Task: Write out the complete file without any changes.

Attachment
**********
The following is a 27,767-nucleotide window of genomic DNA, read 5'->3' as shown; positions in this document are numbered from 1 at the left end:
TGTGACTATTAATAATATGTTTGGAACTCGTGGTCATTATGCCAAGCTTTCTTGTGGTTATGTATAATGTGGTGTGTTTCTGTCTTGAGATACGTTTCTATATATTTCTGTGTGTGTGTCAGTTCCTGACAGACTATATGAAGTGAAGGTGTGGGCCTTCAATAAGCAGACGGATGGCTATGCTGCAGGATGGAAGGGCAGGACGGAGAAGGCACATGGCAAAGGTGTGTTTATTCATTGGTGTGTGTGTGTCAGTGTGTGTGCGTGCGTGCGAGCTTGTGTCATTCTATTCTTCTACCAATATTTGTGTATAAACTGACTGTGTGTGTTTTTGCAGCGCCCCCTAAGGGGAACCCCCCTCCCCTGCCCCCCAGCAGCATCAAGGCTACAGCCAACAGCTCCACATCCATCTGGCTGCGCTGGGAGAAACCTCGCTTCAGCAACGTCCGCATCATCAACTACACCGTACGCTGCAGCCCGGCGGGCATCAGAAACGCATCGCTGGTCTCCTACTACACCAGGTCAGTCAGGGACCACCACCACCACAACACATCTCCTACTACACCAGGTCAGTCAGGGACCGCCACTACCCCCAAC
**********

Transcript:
The following is a 27,767-nucleotide window of genomic DNA, read 5'->3' as shown; positions in this document are numbered from 1 at the left end:
TGTGACTATTAATAATATGTTTGGAACTCGTGGTCATTATGCCAAGCTTTCTTGTGGTTATGTATAATGTGGTGTGTTTCTGTCTTGAGATACGTTTCTATATATTTCTGTGTGTGTGTCAGTTCCTGACAGACTATATGAAGTGAAGGTGTGGGCCTTCAATAAGCAGACGGATGGCTATGCTGCAGGATGGAAGGGCAGGACGGAGAAGGCACATGGCAAAGGTGTGTTTATTCATTGGTGTGTGTGTGTCAGTGTGTGTGCGTGCGTGCGAGCTTGTGTCATTCTATTCTTCTACCAATATTTGTGTATAAACTGACTGTGTGTGTTTTTGCAGCGCCCCCTAAGGGGAACCCCCCTCCCCTGCCCCCCAGCAGCATCAAGGCTACAGCCAACAGCTCCACATCCATCTGGCTGCGCTGGGAGAAACCTCGCTTCAGCAACGTCCGCATCATCAACTACACCGTACGCTGCAGCCCGGCGGGCATCAGAAACGCATCGCTGGTCTCCTACTACACCAGGTCAGTCAGGGACCACCACCACCACAACACATCTCCTACTACACCAGGTCAGTCAGGGACCGCCACTACCCCCAAC